In the end I think it is Yates's relentless, unflinching investigation of our secret hearts, and his speaking to us in language as clear and honest and unadorned and unsentimental and uncompromising as his vision, that makes him such a great writer, and which makes the publication of these collected stories a literary event of such significance. Yates has been called the voice of his generation -- that is, my parents' generation -- and for me part of the fun of rereading the stories originally published in Eleven Kinds of Loneliness and Liars in Love, along with the other stories collected here, most published for the first time, was that doing so was like having a long, extended conversation with my father and mother on subjects we'd somehow managed to avoid all our lives. Still, I don't think that any writer gets to be the voice of his or her generation without transcending that generation, and that is what I believe these stories do. Because Richard Yates, in his quiet way, remains one of the most subversive writers I know. Critics have pointed out that Yates subverted the American character in his fiction, and it's true that there's much that the author found empty and even harmful in American institutions and American culture. But it's not just our "American" character that Yates lays bare in these stories. It's our deepest human nature. Peel away the carefully constructed layers of self-deception, and we discover that too often we're all simply horse traders, eager to move up in the world by swapping a shabby job, house, friend, spouse, even child, for a newer, better one. It's being traded, or knowing that we would be traded if we could be, that on occasion allows Yates's characters to see things in what one of them calls "the clear light of self-hatred."
Such brutal insight, I suspect, along with what Yates's former student and friend, the writer Robert Lacy, has referred to as his "seemingly congenital inability to sugarcoat," that may be the reason Yates never sold well in life and why, for a time, at least, his fiction has been allowed to slip out of print. And it's also probably the reason some critics have wistfully regretted the fact that these stories hold out so little hope, even accusing Yates of reveling in the failures his characters must endure. There may be some truth to the charge. There is perverse pleasure in pain, in suffering, even in humiliation. Bill Grove can't deny the enjoyment he gets when he takes his mother to get her teeth pulled, "hearing her grunt and shudder with the shock of each extraction." But his satisfaction has less to do with enjoying her pain than it does with the fact that what's happening to her is real, something she can't deny or (as is Helen's wont) make a romance out of. Perhaps, Yates suggests in "Builders," the need to make a romance out of ugly reality is a basic human craving, as is the accompanying need to disguise what we're doing from ourselves. The stories Bernie Silver wants Bob Prentice to tell about him are not so much lies as romances, realities seen in a certain light, and it is that light Bernie is most insistent upon. The Bernie Silver of Prentice's stories is not an insignificant cabby, "his fingertips stained a shining gray from handling other people's coins and dollar bills all day," but rather a better, wiser Bernie, a Bernie that the little man still believes himself capable of becoming, a Bernie illuminated by the same light of hope that some of Yates's critics yearned for. "'Where are the windows?' [Bernie] demanded, spreading his hands. . . . 'Where does the light come in?'" Yet for Richard Yates, no matter how much he may have longed to bathe his characters in such light ("God knows," Prentice concedes, "there certainly ought to be a window around here somewhere, for all of us"), he believes this light to be a lie. The secret heart, in the end, is a windowless place, where light comes in "as best it can" through "cracks . . . left in the builder's faulty craftsmanship."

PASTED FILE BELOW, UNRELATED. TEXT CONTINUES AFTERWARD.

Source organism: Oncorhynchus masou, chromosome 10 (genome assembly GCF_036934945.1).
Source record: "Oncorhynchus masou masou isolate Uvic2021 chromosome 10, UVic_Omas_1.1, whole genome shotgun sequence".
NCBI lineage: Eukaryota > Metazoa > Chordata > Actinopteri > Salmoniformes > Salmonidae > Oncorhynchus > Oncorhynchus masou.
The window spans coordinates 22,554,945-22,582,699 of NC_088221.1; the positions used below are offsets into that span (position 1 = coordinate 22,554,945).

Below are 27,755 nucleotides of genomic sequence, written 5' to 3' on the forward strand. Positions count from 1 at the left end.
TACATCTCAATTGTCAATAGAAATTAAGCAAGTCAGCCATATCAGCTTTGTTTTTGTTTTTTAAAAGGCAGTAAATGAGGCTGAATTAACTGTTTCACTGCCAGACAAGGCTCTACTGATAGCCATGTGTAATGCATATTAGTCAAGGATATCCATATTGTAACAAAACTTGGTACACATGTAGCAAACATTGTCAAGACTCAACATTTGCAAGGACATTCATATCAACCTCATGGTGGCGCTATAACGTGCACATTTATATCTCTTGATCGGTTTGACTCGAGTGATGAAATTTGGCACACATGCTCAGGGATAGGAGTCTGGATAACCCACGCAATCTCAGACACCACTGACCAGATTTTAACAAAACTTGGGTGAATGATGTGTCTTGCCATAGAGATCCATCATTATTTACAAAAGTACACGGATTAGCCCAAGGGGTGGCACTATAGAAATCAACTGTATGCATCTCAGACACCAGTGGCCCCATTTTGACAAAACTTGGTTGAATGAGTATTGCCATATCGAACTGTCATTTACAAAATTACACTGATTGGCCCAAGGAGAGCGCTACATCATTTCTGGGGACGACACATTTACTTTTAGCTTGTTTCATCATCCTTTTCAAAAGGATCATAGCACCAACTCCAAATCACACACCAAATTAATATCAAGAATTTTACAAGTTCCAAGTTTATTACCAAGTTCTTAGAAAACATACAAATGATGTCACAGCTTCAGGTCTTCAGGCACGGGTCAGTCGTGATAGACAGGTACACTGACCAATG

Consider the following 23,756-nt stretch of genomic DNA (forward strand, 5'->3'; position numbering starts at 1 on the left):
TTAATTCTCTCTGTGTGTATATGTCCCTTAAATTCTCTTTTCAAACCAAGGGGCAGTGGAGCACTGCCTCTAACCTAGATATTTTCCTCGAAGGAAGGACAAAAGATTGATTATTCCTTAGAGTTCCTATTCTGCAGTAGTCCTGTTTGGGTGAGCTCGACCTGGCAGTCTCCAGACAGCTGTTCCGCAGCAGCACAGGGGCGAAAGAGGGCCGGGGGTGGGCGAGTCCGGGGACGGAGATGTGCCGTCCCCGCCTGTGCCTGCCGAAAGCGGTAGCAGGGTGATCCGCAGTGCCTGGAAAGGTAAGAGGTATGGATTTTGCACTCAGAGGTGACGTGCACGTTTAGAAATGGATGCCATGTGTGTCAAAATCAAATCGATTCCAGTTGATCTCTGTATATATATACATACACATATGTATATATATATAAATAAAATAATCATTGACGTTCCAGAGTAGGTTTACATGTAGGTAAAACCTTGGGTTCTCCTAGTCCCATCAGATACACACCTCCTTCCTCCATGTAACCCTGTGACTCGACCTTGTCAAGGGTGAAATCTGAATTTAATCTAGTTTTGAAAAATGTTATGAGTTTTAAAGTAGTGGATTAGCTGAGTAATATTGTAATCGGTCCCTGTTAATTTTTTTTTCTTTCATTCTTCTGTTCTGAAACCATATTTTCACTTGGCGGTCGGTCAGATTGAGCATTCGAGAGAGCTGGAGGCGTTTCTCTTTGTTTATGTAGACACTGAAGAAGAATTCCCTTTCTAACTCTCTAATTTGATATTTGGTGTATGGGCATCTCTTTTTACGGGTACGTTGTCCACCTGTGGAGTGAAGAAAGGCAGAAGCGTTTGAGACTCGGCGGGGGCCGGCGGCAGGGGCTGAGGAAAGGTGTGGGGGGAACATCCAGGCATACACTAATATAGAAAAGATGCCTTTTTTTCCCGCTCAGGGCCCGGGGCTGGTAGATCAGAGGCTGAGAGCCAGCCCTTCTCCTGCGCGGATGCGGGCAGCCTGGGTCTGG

excitement one feels reading these dark stories, I believe, is the
exhilaration of encountering, recognizing, and embracing the truth.
It's not a pretty truth? Too bad. That we recognize ourselves in the
blindness, the neediness, the loneliness, even the cruelty of Yates's
people, will have to suffice. And, in the end, Yates judges not the
characters in these stories, nor us (we who recognize ourselves in
them), nor himself, nor even God (that other faulty builder) too harshly.
For me, one of the most enduring images in Richard Yates's stories
is of the protagonist of "A Convalescent Ego," a man named Bill, who
has recently come home from the hospital to recover from a serious
operation. Physically diminished and feeling useless, he unwisely
attempts to help his wife, who is supporting both of them during his
convalescence, with the housework. Shaking the mop out the window,
its head comes off, falling several stories into the courtyard below,
leaving Bill "absurdly shaking the naked stick over the windowsill."
Dignity would seem to be pretty much out of the question. Probably
a lot of other things we want are out of the question too, including,
perhaps, if we want it too badly, the modest little house on Lower